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Pine Bush High School was celebrating Foreign National Week.
By Raif Karerat
WASHINGTON, DC: An attempt to celebrate national Foreign Language Week by reading the Pledge of Allegiance in Arabic has caused an uproar and polarized Pine Bush High School in New York, forcing administrators to issue an apology to the community.
“We sincerely apologize to any students, staff or community members who found this activity offensive,” Pine Bush High School officials said in a letter they posted online. “In our school District the Pledge of Allegiance will only be recited in English as recommended by the Commissioner of Education.”
According to the Times Herald-Record, though, the public apology has only stoked the flames of controversy, as many students felt the reading was appropriate.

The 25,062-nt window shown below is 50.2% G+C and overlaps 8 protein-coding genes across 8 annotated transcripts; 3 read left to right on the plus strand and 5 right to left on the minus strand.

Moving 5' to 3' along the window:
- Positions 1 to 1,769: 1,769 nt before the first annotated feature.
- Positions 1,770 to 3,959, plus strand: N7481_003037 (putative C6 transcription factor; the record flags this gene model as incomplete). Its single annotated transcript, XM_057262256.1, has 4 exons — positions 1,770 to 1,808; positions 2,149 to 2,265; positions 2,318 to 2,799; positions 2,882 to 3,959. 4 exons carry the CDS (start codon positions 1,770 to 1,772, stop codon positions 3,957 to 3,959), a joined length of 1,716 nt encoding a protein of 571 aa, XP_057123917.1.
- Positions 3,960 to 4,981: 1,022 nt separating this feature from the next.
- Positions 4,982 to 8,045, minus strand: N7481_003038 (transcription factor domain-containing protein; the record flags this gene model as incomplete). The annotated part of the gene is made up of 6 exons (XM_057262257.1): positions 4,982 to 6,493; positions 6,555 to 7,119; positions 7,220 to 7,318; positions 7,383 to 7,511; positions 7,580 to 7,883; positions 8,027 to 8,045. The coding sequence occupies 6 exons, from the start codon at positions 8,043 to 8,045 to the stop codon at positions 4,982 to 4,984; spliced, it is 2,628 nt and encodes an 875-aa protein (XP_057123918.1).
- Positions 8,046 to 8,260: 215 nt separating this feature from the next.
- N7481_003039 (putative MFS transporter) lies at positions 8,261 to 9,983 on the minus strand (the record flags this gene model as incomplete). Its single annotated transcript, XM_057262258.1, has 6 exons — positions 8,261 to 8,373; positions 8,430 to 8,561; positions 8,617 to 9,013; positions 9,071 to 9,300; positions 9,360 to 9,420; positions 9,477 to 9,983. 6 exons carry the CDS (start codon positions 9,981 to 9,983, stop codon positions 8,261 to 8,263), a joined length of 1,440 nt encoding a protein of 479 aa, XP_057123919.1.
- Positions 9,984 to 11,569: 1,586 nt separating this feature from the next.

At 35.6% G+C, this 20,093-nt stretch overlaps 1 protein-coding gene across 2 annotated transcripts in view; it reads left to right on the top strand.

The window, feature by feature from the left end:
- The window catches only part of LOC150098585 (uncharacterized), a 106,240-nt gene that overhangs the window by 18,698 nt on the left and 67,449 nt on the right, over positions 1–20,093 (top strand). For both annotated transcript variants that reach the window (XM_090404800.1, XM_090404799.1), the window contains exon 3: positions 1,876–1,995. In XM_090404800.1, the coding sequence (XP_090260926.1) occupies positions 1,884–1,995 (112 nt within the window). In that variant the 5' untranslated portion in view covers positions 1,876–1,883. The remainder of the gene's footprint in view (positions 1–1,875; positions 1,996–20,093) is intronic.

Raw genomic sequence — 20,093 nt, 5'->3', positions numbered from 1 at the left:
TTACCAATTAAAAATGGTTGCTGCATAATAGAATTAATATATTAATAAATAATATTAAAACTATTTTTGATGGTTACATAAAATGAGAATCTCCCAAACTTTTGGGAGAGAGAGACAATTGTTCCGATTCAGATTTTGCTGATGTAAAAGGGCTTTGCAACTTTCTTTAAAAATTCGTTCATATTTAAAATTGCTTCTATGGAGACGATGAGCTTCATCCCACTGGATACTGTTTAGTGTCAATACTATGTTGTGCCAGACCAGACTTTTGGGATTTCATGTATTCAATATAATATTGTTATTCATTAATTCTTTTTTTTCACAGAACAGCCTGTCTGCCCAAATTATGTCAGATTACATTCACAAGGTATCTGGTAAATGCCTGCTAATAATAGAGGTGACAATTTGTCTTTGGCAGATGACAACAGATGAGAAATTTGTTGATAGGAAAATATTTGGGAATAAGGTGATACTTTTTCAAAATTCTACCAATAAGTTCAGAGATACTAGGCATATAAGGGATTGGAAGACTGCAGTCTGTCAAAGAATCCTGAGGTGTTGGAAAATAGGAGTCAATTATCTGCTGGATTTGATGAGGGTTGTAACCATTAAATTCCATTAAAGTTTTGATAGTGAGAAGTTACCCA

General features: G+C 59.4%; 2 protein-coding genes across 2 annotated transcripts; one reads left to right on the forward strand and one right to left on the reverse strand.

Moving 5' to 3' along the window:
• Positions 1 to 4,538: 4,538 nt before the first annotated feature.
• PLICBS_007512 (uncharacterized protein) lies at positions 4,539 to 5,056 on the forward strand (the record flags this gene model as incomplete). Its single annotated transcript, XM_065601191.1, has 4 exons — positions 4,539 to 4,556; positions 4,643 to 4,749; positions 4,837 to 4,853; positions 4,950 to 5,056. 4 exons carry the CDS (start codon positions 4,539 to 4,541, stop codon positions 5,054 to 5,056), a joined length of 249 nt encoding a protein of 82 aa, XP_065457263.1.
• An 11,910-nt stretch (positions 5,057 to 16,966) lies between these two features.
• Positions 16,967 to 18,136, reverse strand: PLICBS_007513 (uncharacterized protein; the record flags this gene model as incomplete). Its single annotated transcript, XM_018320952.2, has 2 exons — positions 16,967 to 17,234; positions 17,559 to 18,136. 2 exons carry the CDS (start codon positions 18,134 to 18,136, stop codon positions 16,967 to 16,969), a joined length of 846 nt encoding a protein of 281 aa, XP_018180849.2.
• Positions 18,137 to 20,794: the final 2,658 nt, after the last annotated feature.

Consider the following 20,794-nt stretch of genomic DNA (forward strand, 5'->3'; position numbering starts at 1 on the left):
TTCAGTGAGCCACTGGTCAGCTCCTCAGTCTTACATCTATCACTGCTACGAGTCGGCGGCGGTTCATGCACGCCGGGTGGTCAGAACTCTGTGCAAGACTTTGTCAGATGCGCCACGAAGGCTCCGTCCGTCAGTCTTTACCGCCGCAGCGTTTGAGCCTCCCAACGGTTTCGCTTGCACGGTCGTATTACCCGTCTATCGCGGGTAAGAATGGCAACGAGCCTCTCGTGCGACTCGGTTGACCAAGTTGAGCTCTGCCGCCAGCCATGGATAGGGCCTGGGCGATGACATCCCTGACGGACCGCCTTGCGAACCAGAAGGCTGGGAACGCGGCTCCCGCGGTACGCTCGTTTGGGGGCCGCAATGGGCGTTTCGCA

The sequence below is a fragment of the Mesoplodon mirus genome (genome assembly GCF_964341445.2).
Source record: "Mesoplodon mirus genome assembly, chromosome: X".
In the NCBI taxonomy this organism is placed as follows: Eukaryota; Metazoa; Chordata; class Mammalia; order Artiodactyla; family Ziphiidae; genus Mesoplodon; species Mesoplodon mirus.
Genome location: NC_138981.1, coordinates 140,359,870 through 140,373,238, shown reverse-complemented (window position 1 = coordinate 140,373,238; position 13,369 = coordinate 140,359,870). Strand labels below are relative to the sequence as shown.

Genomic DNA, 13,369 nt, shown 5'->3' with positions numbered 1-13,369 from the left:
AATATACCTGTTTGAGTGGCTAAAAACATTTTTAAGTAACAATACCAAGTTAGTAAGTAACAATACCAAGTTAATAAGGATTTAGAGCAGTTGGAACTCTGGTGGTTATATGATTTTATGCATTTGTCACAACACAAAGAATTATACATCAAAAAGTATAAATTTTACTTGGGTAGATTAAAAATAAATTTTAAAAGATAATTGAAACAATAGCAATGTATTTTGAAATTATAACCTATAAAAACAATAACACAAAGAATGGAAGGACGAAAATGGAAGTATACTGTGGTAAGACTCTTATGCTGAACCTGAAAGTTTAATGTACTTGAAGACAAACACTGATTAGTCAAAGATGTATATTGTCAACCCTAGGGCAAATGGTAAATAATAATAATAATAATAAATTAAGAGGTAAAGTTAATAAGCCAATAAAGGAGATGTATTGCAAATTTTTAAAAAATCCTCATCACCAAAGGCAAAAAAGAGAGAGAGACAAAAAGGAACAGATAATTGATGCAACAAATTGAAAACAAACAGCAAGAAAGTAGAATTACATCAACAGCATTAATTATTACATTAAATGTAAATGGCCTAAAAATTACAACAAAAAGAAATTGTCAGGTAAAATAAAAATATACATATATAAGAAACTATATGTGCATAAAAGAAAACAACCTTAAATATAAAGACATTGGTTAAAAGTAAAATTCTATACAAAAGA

A student who supported the reading, senior Miranda Monroe, said she felt it was “wrong to discriminate; the whole thing is wrong.”
The controversy has “divided the school in half,” Superintendent Joan Carbone told the Times Herald-Record. She described the reading as “something that was supposed to be good but turned out not to be.”
Andrew Zink, Pine Bush’s senior class president, normally reads the morning announcements, and told NBC News that he consented when a teacher asked another student to recite the Pledge of Allegiance in Arabic. There were discussions about having the pledge read in Japanese, French and Spanish this week as well.
Zink, 18, said Thursday that he was “fired” from doing the morning announcements, but was not given a reason as to why.
“Even if I had said no to having it read in Arabic, they might have just done it anyways,” Zink told NBC. “But I chose to say yes because it was about making a point: What makes you American is not the language you speak, but the ideas you believe in,” he said, adding that he would “do it again.”
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